Sugar teaspoons for bees and science communication

Fakenewsflash: the recent Facebook post claiming to be from David Attenborough, suggesting that we should feed floundering bees a sugar solution to ‘save’ them, was faked.

I’m not on Facebook, but I saw the original post via Twitter, where many popular non-profit and government organisations promoted it (it now seems that many have deleted their posts).

I didn’t know it was a fake post at the time, but I didn’t agree with it so didn’t share it or comment on it. I didn’t want to be the Grinch that disagreed with the popular personality. And perhaps the pollinator message would reach a new audience, despite the fake news…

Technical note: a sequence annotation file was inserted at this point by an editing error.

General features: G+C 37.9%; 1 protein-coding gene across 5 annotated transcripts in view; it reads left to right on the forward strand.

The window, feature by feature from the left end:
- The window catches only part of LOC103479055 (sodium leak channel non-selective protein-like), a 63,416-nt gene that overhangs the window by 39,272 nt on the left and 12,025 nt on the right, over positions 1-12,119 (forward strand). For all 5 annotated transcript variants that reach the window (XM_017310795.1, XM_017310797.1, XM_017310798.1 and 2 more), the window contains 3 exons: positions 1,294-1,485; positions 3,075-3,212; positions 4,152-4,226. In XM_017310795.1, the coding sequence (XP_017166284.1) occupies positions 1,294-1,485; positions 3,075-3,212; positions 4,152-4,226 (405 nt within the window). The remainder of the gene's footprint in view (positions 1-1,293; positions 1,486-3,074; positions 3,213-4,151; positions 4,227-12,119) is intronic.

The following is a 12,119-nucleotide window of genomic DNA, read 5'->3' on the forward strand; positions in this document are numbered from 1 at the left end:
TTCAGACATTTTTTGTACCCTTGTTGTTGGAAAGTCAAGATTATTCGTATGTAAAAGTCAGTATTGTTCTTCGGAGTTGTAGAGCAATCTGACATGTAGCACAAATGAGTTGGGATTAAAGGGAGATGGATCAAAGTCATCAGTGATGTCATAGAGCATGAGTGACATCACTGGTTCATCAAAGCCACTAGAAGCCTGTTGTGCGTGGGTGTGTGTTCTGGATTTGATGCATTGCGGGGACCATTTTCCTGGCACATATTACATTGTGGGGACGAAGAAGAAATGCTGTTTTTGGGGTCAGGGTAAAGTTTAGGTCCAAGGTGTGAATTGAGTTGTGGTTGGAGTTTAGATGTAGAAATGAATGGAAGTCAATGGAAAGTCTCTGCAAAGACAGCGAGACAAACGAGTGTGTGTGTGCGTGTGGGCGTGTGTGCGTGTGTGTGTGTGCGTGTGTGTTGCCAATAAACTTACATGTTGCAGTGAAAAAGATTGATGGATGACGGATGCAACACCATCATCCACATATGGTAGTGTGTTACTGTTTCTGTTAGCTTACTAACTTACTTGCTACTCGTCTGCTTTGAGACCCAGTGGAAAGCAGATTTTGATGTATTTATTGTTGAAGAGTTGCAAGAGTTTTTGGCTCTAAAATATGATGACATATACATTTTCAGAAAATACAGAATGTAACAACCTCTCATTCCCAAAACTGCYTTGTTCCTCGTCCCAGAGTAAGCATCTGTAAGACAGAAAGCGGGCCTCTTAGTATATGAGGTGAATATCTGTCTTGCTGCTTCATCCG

But what price new audiences? Continue reading

‘Communication’ … overworked and underpaid

Homo sapiens are the great Communicators.  That’s what apparently makes us more advanced than all the other animal species on Earth—we can talk, write, sing, dance and draw pictures to describe what we are trying to say.  And we can conjure up a plethora of technological and physical aids to help us.

So one might say it’s ironic that, of all the animal species, we suffer the most from misunderstanding and lack of communication.  Other animals may have what we call simple, primitive communication tools, but they never pick up the wrong end of the stick.  When a group of meerkats spies an approaching predator and starts screeching and jittering around, old mate foraging on his own down the hill doesn’t just roll his eyes and mutter ‘Women!’ under his breath, he hightails it out of there. Continue reading